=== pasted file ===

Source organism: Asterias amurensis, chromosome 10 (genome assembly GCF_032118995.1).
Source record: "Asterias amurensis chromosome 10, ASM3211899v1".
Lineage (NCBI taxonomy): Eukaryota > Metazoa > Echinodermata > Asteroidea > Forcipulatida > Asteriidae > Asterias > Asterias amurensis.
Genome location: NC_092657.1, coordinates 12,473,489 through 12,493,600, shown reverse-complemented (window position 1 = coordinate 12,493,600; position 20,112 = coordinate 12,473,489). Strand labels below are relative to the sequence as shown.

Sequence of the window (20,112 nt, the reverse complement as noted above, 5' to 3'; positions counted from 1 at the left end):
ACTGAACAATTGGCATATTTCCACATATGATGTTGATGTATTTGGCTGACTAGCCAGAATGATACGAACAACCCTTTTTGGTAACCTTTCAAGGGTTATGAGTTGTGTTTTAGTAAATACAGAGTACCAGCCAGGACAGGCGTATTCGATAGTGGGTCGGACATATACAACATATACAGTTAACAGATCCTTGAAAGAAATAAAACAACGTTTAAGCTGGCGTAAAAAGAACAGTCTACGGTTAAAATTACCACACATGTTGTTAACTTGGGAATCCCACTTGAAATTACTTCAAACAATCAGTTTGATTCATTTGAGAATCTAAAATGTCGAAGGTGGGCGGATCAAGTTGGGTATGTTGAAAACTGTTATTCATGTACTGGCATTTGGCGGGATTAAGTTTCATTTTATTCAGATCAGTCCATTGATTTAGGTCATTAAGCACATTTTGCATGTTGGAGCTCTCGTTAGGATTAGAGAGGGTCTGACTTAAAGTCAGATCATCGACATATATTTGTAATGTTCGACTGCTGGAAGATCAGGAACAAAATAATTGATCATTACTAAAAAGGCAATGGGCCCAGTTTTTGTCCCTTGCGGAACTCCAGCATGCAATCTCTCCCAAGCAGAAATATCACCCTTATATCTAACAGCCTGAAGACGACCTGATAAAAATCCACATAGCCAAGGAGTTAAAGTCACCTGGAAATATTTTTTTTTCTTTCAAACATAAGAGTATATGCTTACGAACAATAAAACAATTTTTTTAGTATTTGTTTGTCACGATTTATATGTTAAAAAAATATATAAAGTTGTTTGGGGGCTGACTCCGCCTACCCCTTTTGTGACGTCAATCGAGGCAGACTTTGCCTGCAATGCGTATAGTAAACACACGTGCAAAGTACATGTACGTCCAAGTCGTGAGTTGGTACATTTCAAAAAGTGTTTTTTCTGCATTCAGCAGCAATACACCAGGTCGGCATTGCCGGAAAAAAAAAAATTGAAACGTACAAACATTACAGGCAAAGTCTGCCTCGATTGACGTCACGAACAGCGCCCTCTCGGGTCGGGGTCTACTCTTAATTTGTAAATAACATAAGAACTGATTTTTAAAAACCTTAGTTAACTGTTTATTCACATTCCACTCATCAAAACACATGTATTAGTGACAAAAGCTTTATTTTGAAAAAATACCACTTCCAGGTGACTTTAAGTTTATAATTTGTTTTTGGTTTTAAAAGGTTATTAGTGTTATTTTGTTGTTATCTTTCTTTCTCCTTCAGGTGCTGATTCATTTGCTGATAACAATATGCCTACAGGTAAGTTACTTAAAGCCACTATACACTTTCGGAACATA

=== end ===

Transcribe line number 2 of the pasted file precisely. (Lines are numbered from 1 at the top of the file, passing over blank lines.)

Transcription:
Source record: "Asterias amurensis chromosome 10, ASM3211899v1".